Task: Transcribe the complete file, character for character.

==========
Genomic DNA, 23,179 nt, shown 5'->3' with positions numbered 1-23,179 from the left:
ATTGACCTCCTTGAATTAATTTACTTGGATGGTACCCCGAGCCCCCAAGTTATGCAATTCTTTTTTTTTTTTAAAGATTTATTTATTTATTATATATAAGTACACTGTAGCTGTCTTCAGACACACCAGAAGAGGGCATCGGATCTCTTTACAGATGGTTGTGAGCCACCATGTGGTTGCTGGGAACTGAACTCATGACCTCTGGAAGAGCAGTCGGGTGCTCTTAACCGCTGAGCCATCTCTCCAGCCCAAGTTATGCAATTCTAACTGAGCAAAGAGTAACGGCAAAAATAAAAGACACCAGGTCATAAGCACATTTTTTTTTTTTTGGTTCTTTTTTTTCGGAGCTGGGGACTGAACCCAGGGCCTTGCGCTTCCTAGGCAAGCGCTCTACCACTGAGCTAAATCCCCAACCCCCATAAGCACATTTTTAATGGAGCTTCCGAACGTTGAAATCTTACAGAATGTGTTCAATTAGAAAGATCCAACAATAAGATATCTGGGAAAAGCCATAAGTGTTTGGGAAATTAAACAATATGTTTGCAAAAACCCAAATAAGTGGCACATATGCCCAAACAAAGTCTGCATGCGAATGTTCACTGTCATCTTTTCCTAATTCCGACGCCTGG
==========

Genomic DNA, 23,179 nt, shown 5'->3' with positions numbered 1-23,179 from the left:
ATTGACCTCCTTGAATTAATTTACTTGGATGGTACCCCGAGCCCCCAAGTTATGCAATTCTTTTTTTTTTTTAAAGATTTATTTATTTATTATATATAAGTACACTGTAGCTGTCTTCAGACACACCAGAAGAGGGCATCGGATCTCTTTACAGATGGTTGTGAGCCACCATGTGGTTGCTGGGAACTGAACTCATGACCTCTGGAAGAGCAGTCGGGTGCTCTTAACCGCTGAGCCATCTCTCCAGCCCAAGTTATGCAATTCTAACTGAGCAAAGAGTAACGGCAAAAATAAAAGACACCAGGTCATAAGCACATTTTTTTTTTTTTGGTTCTTTTTTTTCGGAGCTGGGGACTGAACCCAGGGCCTTGCGCTTCCTAGGCAAGCGCTCTACCACTGAGCTAAATCCCCAACCCCCATAAGCACATTTTTAATGGAGCTTCCGAACGTTGAAATCTTACAGAATGTGTTCAATTAGAAAGATCCAACAATAAGATATCTGGGAAAAGCCATAAGTGTTTGGGAAATTAAACAATATGTTTGCAAAAACCCAAATAAGTGGCACATATGCCCAAACAAAGTCTGCATGCGAATGTTCACTGTCATCTTTTCCTAATTCCGACGCCTGG